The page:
Ping! A notification arrives in your Facebook account stating that your “friend’ has sent his message to TRAI saying that they should allow Free Basics in India. If you’re smart, you’ll choose to ignore it. If you’re smarter, you’ll realise that Facebook now has the incentive, power, and most importantly, money to invest in such ventures that monopolize the Internet Service Providing market. Take a moment and think back: Facebook was supposed to be a start-up! How is it that a company started in just the previous decade get to a valuation that runs in not millions but hundreds of billions of dollars, have 4 subsidiaries also with huge valuations, all in such a short period of time? Moreover, at what point do such companies cross over the mysterious border that delineates start-ups branded as minnows and strongly established companies that we think to rule the roost? In this two-part article, well try and demystify when exactly a startup can no longer be treated as one.
To begin with, let’s take a brief look at how a traditional start-up operates. The term start-up seems to have gained popularity with the shift of work culture towards the internet. Hence, some of the well-known companies that donned the start-up label back then are some of the leading tech giants at the moment However, one must not mistake start-ups to be tech-based alone; rather, anything that is created and led by few is a start-up. Recent start-ups that have managed to grab the attention of the masses include Uber, Whatsapp, Paypal, and of course, the social networking giant, Facebook They all started as an idea that built up into a major player that challenged the market norm. Hence, this eccentricity is something most start-ups bank on; the ability to make disruptive decisions, and change and adapt to the market’s needs, whilst still small.
What is it they do or have that traditional companies seem to lack? While it is true that they have been around only for a decade or so, they sustain their place at the forefront because of their innovativeness – hence, the reason why they’re widely regarded as “change agents”. They always experiment with their business models, make major, bold moves with much-appreciated alacrity and are surprisingly willing to change their core tenets to adapt to changing needs in the market – all of which traditional companies have tremendous difficulty in doing which may translate to bankruptcy for them. Some other tell-tale signs to look out for are the fact that they have not gone public with an IPO (Initial Public Offering), relatively low number of employees, and probably a relaxed atmosphere at the workplace with stretchable work timings. A sort of a transitional point is when their company hierarchy has so many levels that the CEO doesn’t know what’s happening at the ground level; or when faced with competition they just buy the other company (as when Facebook bought WhatsApp).
A buzzword that has been trending in Silicon Valley over the past few years has to be ‘Unicorn Company’ (UC). Much like their mythical counterpart, these companies are extremely rare and are supposedly harbingers of good fortune. Yet, what exactly constitutes a UC? Many do not agree on the exact definition of a UC. Nevertheless, it is commonly agreed upon that a UC is a software company whose valuation exceeds a billion dollars. Several common traits can be observed in UCs. Due to how recently these companies have been founded, most UCs still exhibit the characteristics of a typical start-up. They are largely based out of California and their founders are usually graduates of elite engineering institutes. They mostly cater to burgeoning fields such as e-commerce and enterprise software. It was approximated by TechCrunch in 2013 that 1 out of every 1538 software companies founded (or about 0.07 percent) eventually turn out to be UCs. It’s fitting, then, that California was historically known for the gold rush in the 1850’s, and a UC seems to be the gold everyone’s after. So, is there a method to the madness of founding one of these? An attempt is made to explain their success.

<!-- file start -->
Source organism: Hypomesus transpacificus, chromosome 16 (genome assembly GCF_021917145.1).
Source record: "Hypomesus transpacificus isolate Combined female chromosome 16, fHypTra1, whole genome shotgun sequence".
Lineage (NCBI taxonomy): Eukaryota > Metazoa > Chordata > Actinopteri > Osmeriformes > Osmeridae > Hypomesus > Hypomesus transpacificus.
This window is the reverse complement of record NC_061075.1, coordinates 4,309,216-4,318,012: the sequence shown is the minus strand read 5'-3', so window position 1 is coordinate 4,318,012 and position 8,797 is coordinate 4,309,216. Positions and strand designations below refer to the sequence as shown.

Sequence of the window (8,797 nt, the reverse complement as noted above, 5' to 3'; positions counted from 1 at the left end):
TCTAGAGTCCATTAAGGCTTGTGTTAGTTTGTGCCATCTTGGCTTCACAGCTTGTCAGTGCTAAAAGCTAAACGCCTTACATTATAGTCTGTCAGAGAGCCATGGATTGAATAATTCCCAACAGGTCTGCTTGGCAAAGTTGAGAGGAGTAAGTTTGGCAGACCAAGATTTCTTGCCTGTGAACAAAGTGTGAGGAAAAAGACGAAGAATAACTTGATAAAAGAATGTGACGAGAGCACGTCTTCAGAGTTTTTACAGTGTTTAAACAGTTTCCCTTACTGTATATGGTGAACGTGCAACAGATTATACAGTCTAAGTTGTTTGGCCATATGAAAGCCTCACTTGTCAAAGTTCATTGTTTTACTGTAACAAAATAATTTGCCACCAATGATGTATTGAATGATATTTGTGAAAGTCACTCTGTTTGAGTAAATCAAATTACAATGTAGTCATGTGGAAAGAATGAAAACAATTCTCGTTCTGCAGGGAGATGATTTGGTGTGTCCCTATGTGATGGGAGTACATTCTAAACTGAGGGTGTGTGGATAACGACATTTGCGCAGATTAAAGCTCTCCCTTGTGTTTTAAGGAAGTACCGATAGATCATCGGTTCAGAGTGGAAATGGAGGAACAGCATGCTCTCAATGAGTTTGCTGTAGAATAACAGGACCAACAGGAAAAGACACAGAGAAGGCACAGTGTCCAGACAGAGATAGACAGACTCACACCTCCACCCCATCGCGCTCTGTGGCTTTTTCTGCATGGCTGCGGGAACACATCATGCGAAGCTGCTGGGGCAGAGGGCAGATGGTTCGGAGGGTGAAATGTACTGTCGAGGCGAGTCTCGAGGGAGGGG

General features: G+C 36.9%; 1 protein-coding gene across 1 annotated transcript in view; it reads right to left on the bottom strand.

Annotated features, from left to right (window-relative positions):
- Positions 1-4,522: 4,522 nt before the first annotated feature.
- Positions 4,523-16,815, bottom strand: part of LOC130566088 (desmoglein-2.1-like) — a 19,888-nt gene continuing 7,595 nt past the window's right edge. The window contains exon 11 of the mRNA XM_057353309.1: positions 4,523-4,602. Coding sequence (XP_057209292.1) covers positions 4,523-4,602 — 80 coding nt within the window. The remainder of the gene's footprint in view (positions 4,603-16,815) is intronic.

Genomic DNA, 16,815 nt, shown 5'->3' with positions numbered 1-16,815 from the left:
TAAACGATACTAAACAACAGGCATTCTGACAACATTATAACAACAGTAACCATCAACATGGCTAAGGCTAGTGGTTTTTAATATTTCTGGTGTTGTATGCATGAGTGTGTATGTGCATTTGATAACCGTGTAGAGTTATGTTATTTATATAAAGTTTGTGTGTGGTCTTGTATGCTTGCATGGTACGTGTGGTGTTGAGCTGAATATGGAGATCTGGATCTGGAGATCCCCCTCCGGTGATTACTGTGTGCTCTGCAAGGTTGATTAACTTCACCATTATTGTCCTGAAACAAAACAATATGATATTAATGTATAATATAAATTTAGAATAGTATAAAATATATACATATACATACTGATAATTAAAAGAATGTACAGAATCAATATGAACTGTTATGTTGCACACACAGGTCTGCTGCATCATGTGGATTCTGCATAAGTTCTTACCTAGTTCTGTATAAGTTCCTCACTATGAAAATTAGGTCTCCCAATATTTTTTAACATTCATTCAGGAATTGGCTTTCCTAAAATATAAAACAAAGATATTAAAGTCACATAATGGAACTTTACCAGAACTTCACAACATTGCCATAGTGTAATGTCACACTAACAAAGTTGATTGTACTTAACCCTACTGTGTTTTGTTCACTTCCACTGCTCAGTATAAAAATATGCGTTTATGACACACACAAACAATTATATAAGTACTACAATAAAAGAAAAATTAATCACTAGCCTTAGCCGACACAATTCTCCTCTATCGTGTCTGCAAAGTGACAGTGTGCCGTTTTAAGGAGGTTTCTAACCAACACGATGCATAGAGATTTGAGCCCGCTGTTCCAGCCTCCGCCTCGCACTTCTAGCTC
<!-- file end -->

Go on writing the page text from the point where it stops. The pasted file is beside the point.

UCs are well known for visionary founders (think Elon Musk – trying to put the common man in space) with dreams that are truly disruptive. The clarity of objectives that the founder exhibits often cajoles VCs into a primary round of funding. Inspirational leadership leads to employees with rabid loyalty, who thrive under a work culture that is highly informal and exhibit zero latency in task execution.
Another trend worth noting in this respect is the fact that most UCs usually utilize algorithms that eliminate every bottleneck in their service delivery process. Facebook tries to utilize lesser data to deliver content that you might most likely want to read, while Netflix uses machine learning to develop content that might receive maximum viewership.
And finally, UCs are constantly experimenting with almost every aspect of their business. Flipkart’s first big billion sale, while implemented poorly, was an experiment that turned out to be a major sales and publicity success. The secret, it seems, is a risk – betting big and winning bigger.
Clearly, a UC has attributes of both the underdogs as well the big players. Perhaps studying them holds the key to understanding the ‘tipping point’ of companies, that point when they stop being ‘change agents’. Surely, the difference is not as subtle as it seems at first. Right? Maybe. In the next issue, we shall attempt to definitively underline the transition point between the phases.
By Vignesh, Abhinav, Sriram, Suriya, Arvindmani